Such is the inherent complexity and multifacetedness of Konstantin's work,
it is hard to make generic statements that summarize the content or import
of the works in a sentence or even a paragraph. What is beyond doubt is that
an erudite, highly sophisticated mind is operating behind his work, which is
cerebral and witty and both allusive and elusive.
The exploration of man's tastes, foibles, dreams and fantasies is conducted
through humour, irony, parody and satire. There is always something vaguely
disconcerting about the works (like catching one's uncle in frilly knickers
and high heels or like a teenager voyeuristically peeping into a strip-club)
but they remain totally compelling.
Complex in composition and recondite in iconography, the paintings pose an
intellectual riddle: indeed, part of the challenge and the pleasure resides
in identifying and disentangling the motifs and sources of inspiration. One
senses that the cultural well from which Konstantin draws is a deep one:
from opera, Berlin cabaret, vaudeville, burlesque, cartoons, newspapers to
theatre and costume design. Even the artistic sources of inspiration are
multifarious and multilayered: Russian icons, cartoons, ex votos, old master
portraits, still life's, trompe-l'oeil and allegorical painting (from
Titian to Vermeer, the Fontainebleau School to Matisse, Bosch to Brueghel,
Chagall to Picasso). Moreover, the theatricality and parabolic narrative
imply affinities not only with Bosch's Ship of Fools but also Hogarth's Rake
The literary kinship if not inspiration is similarly complex: from the Old
Testament to Erasmus (In Praise of Folly), Brecht, Kafka, Beckett, Ionesco
and of course the Masonic libretto of The Magic Flute.
It is perhaps Konstantin's love of opera or maybe Russian propagandist art
or just awareness of the delights and ambiguities of language (traditore
traduttore) that leads him to incorporate words or texts into most of his
works: sometimes these are legible and have an explicatory or narrative
function, often they are indecipherable, half-erased and bewilderingly
opaque, so for most viewers they have only a decorative or aesthetic
function - as tantalizing as a fragmentary manuscript. The words can be in
the form of printed text, or can be meticulously written, sometimes in a
period hand, sometimes scrawled like graffiti or a doodle or a child's
scribble - or all combined like a palimpsest. There are libretto texts, ex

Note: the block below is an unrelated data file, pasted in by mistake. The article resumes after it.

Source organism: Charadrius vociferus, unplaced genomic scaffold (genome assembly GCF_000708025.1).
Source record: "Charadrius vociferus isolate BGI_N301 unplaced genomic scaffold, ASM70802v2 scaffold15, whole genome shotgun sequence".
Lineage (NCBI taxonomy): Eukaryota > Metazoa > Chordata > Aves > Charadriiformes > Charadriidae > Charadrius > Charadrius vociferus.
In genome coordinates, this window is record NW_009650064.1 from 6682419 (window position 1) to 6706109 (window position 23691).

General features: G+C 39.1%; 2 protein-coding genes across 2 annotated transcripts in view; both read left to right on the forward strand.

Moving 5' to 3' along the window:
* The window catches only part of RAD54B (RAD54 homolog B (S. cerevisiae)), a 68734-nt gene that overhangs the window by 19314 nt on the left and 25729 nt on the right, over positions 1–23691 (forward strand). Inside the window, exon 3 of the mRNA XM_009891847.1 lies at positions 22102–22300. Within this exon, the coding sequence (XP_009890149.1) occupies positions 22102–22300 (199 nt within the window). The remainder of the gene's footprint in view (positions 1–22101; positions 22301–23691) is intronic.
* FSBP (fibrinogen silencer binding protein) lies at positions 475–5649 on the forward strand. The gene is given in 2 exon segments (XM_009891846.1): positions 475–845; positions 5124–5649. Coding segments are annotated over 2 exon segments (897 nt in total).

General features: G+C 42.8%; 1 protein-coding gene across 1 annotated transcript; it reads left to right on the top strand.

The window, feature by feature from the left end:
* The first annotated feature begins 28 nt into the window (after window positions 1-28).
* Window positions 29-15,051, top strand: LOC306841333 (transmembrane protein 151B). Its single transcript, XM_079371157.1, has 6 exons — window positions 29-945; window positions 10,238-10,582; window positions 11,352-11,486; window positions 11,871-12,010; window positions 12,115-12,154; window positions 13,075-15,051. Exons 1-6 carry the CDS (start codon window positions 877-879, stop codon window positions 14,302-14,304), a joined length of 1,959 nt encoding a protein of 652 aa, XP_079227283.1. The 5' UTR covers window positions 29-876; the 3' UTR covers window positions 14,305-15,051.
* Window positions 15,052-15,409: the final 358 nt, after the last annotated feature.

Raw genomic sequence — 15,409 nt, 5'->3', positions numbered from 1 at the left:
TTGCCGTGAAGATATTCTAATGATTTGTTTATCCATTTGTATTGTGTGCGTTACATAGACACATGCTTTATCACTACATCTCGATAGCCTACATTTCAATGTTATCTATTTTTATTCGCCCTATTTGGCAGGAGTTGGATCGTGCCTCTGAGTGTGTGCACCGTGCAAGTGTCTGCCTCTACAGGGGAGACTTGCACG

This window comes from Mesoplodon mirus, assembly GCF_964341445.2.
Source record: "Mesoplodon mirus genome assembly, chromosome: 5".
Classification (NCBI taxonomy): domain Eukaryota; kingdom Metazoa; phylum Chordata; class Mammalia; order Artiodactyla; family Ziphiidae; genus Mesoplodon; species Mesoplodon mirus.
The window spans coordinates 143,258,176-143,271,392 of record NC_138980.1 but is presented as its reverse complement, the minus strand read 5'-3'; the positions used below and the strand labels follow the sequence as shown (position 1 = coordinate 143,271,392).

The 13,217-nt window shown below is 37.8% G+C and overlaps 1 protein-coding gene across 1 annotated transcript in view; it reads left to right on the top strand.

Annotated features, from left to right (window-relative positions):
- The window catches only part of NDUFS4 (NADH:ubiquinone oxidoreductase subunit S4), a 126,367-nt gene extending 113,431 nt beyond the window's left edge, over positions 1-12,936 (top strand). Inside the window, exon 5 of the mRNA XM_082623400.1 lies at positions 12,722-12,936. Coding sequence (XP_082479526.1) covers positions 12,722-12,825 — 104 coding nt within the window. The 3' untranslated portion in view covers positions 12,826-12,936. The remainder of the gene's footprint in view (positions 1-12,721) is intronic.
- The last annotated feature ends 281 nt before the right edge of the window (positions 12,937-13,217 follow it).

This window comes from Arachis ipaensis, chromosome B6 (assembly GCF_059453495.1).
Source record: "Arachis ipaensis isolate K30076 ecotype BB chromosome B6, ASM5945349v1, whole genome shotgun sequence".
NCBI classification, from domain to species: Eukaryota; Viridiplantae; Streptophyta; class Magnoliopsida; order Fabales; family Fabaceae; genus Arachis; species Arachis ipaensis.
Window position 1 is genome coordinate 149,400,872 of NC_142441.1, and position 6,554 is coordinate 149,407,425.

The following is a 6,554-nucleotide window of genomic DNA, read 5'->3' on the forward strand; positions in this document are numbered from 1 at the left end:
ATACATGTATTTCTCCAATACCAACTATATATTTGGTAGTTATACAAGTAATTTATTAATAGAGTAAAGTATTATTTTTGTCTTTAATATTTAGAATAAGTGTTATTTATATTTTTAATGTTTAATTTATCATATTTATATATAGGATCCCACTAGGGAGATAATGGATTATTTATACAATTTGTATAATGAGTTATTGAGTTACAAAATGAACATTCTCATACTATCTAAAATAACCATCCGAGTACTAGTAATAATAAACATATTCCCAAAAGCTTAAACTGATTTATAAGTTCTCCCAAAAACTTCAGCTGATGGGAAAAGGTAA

voto type titles, legal texts, propagandist slogans - and to make these even
more enigmatic and inscrutable, they are in Russian, Latin, English, French,
German, Portuguese or Chinese.
The dramatis personae who strut across Konstantin's stage constitute a
colourful medley of characters: gamblers, the décolleté women of the
demi-monde, dictators, Banana Republic generals, cowboys, bourgeois, Mafiosi
cigar-smokers, angels in the form of paunchy middle-aged men in saggy
underpants and wings, sinister men in suits, naked capitalists, liegemen in
18th century court dress, Zorro, Lenin, Marat - and of course the usual
kinky habitués of Konstantin's work - the cross-dressers and hookers in
fishnet tight and stilettos.
Konstantin lives in Macau, the oldest European colony in China, administered
by the Portuguese until 1999 and now part of China, famous today for its
nightclubs, gambling dens and casinos. The complex ethnic, social and
linguistic mix of Macau has no doubt influenced Konstantin but one suspects
that much also derives from his own quirky imagination.
Almost every work invites careful scrutiny. Even what at first seems like a
straightforward portrait of a young man, standing beside a Louis XV armchair
and a gaming table, proves, on
closer inspection, to be more mysterious. It is, we are told twice, "a
portrait of a young man in a middle of something" (sic). In the middle of
what, we don't know. The painting abounds with abstruse symbols and obscure
shapes: a rectangle with what looks like a sun and a volcano (which
reappears elsewhere on the canvas), with the subtitle 'Casino Republic';
fragments of text, half-erased scribbling, scratchings, erasures, vague
outlines. Amidst all this stands the young man, cool, detached, with clear
eyes and a penetrating gaze. Could this be a symbolic portrait of the artist
himself as a young man?
Thus Konstantin's work is witty and erudite, a colourful parade of folly,
perversity and excess. One suspects a moral lesson there, but Konstantin
withholds judgement and remains the inscrutable artist - as James Joyce
said, once the artist has finished his work, he should sit back and pare his
fingernails. It is up to the viewer to decipher the puzzles.
These are highly original, inventive and endlessly intriguing works, deftly
painted but much looser in brushwork, more richly coloured and more complex
compositionally than much of his previous work. There can be no doubt that
they are, to use one of Konstantin's own titles, "paintings for people with
an IQ well above normal".
TERENCE RODRIGUES Art Historian, Critic & International Art Consultant